By 2079, he foresaw the “vast majority of Africans earn their living through multiple micro-tasking (MMTs) ever since every ”job” was unbundled into its component tasks…leaving only those unbundled micro-tasks needing social intelligence, creativity or dexterity to be done by people. All ”taskers” are always-on private contractors who bid relentlessly for the privilege of tasking.
Incomes are kept low by the relative scarcity of tasks requiring the human touch.
“The unrelenting competition for tasks is both stressful and socially divisive — you are competing against everyone all the time…even marriages have renewable term limits, ‘in case someone better comes along.’” With work-from-home regimes, the former has come 78 years earlier.
Indeed, even for the latter, more people now probably think being cooped up with the same man or woman in the house “for better, for worse, for richer, for poorer, in sickness and in health, to love and to cherish, till death us do part,” is a very archaic model.
Between Italy and Kenya, the Society for International Development’s Arthur Muliro, peered into a what a truly borderless Africa might look. Among others, his gaze settled on, of all places, Libya.
“Libya…was now welcoming other Africans and allowing them to settle. The peace deal that had come after a decade of civil war was holding and there was new optimism, in part boosted by the arrival and expansion of new migrant groups who had settled there and were helping rebuild their adopted country.”
On a close re-reading, turns out Aidan hinted that Turkey, which jumped in the Libyan fray as the coronavirus made its way out of Wuhan, might have something to do with it.
Stadiums progress welcome – Daily Nation
Last week, the Sports ministry’s top officials, led by Chief Administrative Secretary Hassan Noor Hassan and Principal Secretary Joe Okudo traversed the country to access the ongoing construction of stadiums.
President Uhuru Kenyatta also made an impromptu tour of the Nyayo National Stadium to ensure that all is well besides giving Cabinet Secretary Amina Mohamed full support. That has made sure that renovation works resume at all the stadiums — including Kasarani, Nyayo, Kipchoge Keino, Kamariny and Wote — and that everything is running on schedule.
Upon completion of some of these arenas, the country will have positioned itself to host major world events, especially in football, athletics and basketball. The ministry must, therefore, ensure that, while it has given contractors an ultimatum to finish their work, it also insists on quality delivery.
But there are concerns about work at county stadiums, especially in Mombasa, where those who redesigned the arena have done away with the internationally approved running track.
The new stadium has been designed for football only hence won’t host any track and field events. The four lane track will only be for warm up and this has raised eyebrows.
Mombasa County Chief Sports Officer Innocent Mugabe said Bububu grounds in Likoni and Kenya Ports Authority’s Mbaraki Sports Club will be upgraded for sports use. Mombasa being at low altitude, it is suitable for staging major World Athletics events, having staged the 2007 World Cross Country Championships.
Kenya is bidding to host the 2025 World Championships in Athletics and Mombasa can easily be the venue with a good stadium in place. There is still time to build a county stadium.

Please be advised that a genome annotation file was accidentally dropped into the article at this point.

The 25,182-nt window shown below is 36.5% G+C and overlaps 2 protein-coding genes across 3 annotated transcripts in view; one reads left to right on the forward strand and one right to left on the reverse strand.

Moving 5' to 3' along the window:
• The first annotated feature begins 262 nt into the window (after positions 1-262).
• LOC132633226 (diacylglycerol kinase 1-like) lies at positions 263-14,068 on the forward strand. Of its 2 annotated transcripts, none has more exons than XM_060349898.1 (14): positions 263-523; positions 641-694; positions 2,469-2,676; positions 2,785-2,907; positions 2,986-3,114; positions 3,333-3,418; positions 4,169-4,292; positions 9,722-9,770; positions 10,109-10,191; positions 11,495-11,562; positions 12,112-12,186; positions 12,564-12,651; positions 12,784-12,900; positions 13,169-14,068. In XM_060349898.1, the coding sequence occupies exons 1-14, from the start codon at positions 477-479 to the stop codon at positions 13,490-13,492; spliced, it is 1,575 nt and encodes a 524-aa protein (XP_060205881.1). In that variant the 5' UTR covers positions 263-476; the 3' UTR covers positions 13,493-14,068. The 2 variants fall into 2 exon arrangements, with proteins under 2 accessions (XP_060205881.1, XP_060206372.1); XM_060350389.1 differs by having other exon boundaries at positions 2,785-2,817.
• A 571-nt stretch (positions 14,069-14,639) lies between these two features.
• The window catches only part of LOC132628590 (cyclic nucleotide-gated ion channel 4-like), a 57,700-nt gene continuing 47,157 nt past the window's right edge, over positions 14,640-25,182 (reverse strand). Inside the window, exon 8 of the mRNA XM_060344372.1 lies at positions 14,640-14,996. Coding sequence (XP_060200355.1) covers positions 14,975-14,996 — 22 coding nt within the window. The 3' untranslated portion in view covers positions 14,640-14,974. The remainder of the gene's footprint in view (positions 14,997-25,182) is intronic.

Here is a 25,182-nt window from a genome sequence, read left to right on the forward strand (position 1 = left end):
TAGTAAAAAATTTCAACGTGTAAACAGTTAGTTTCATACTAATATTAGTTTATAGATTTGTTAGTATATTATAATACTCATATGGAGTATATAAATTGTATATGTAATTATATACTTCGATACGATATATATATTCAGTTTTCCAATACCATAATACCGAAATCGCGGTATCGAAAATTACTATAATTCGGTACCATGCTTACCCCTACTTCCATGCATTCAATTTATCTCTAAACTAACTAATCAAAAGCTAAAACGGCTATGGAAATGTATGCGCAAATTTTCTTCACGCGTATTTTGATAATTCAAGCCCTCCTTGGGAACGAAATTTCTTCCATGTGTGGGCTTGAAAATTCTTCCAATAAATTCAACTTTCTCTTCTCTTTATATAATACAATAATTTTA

Ensure reopening of schools runs smoothly
When Education Cabinet Secretary George Magoha announced a fortnight ago the postponement of school reopening to January next year, he gave an exception. Universities, teacher training colleges and technical training institutions were directed to be ready to reopen in September.
Consequently, they were asked to put in place safety measures prescribed by the Health ministry, including reorganising classrooms and hostels to ensure social distancing. Just a month to the planned reopening, are those institutions really prepared?
In the past few days, Prof Magoha has convened meetings with the heads of the institutions to plan for the reopening and visiting the colleges to assess their preparedness. Preliminary reports from these engagements indicate that just a few institutions are ready.
At the university level, so far, only Strathmore has been declared ready for reopening. Ensure reopening of schools runs smoothly
For teachers’ colleges, three — Murang’a, Kibabii and Kericho — have met the threshold. Assessment is ongoing for the technical training institutions.
But the broad observation is that most of the institutions are not ready. Though not surprising, most of them are ordinarily in poor state and Covid-19 has just exposed them. Beyond the situation, long-term actions are required to revamp and revitalise them.
Reopening the colleges in September will be the starting point for relaxing restrictions in the education sector. The reason for beginning with colleges is that they have mature students who understand the health protocols and can, therefore, take care of themselves and minimise infections. Their experience would then inform plans for reopening primary and secondary schools.
Closure of schools and colleges has dealt a huge blow to education. Learners in schools have lost a whole year and have to repeat classes next year. This comes with high social, economic and psychological. Indeed, this is the first time in history that schools are being closed for a year.
The last time the education sector suffered most was in 1982, when, following an abortive coup, the University of Nairobi and then-Kenyatta University College were closed for nine months. That created a major backlog and that took five years to clear. This is the reason steps should be taken at the earliest opportunity to mitigate the damage.
The challenge, therefore, is for the colleges to work on those health protocols to prepare for reopening. All other sectors, such as transport and tourism, are reopening and, therefore, colleges have no reason to lag behind. We ask the management of the institutions to expedite the required processes and get ready for reopening in September as directed.